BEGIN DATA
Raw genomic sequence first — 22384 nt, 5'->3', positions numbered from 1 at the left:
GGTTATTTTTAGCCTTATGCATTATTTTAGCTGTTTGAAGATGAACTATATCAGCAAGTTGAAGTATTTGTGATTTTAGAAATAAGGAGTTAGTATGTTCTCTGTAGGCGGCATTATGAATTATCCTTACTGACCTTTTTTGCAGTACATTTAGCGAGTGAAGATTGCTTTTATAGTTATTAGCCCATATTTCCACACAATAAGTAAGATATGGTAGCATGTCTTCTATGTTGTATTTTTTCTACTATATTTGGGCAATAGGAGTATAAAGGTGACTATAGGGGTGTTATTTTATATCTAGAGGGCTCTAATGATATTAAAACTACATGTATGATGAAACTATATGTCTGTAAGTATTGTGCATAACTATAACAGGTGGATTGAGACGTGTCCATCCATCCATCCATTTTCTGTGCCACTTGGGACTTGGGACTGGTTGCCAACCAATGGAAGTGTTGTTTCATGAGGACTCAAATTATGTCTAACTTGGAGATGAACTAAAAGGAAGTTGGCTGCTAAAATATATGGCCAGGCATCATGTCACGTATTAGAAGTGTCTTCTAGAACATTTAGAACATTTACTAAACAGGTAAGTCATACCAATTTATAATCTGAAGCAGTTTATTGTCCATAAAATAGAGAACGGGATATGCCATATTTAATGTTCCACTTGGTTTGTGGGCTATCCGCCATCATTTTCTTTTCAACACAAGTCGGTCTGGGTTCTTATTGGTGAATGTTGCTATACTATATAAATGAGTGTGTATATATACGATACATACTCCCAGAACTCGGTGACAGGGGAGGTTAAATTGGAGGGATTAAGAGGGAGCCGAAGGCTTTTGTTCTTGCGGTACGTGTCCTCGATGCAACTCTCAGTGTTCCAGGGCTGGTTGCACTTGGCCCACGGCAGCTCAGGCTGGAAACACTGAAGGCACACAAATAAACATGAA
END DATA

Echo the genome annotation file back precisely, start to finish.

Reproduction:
Raw genomic sequence first — 22384 nt, 5'->3', positions numbered from 1 at the left:
GGTTATTTTTAGCCTTATGCATTATTTTAGCTGTTTGAAGATGAACTATATCAGCAAGTTGAAGTATTTGTGATTTTAGAAATAAGGAGTTAGTATGTTCTCTGTAGGCGGCATTATGAATTATCCTTACTGACCTTTTTTGCAGTACATTTAGCGAGTGAAGATTGCTTTTATAGTTATTAGCCCATATTTCCACACAATAAGTAAGATATGGTAGCATGTCTTCTATGTTGTATTTTTTCTACTATATTTGGGCAATAGGAGTATAAAGGTGACTATAGGGGTGTTATTTTATATCTAGAGGGCTCTAATGATATTAAAACTACATGTATGATGAAACTATATGTCTGTAAGTATTGTGCATAACTATAACAGGTGGATTGAGACGTGTCCATCCATCCATCCATTTTCTGTGCCACTTGGGACTTGGGACTGGTTGCCAACCAATGGAAGTGTTGTTTCATGAGGACTCAAATTATGTCTAACTTGGAGATGAACTAAAAGGAAGTTGGCTGCTAAAATATATGGCCAGGCATCATGTCACGTATTAGAAGTGTCTTCTAGAACATTTAGAACATTTACTAAACAGGTAAGTCATACCAATTTATAATCTGAAGCAGTTTATTGTCCATAAAATAGAGAACGGGATATGCCATATTTAATGTTCCACTTGGTTTGTGGGCTATCCGCCATCATTTTCTTTTCAACACAAGTCGGTCTGGGTTCTTATTGGTGAATGTTGCTATACTATATAAATGAGTGTGTATATATACGATACATACTCCCAGAACTCGGTGACAGGGGAGGTTAAATTGGAGGGATTAAGAGGGAGCCGAAGGCTTTTGTTCTTGCGGTACGTGTCCTCGATGCAACTCTCAGTGTTCCAGGGCTGGTTGCACTTGGCCCACGGCAGCTCAGGCTGGAAACACTGAAGGCACACAAATAAACATGAA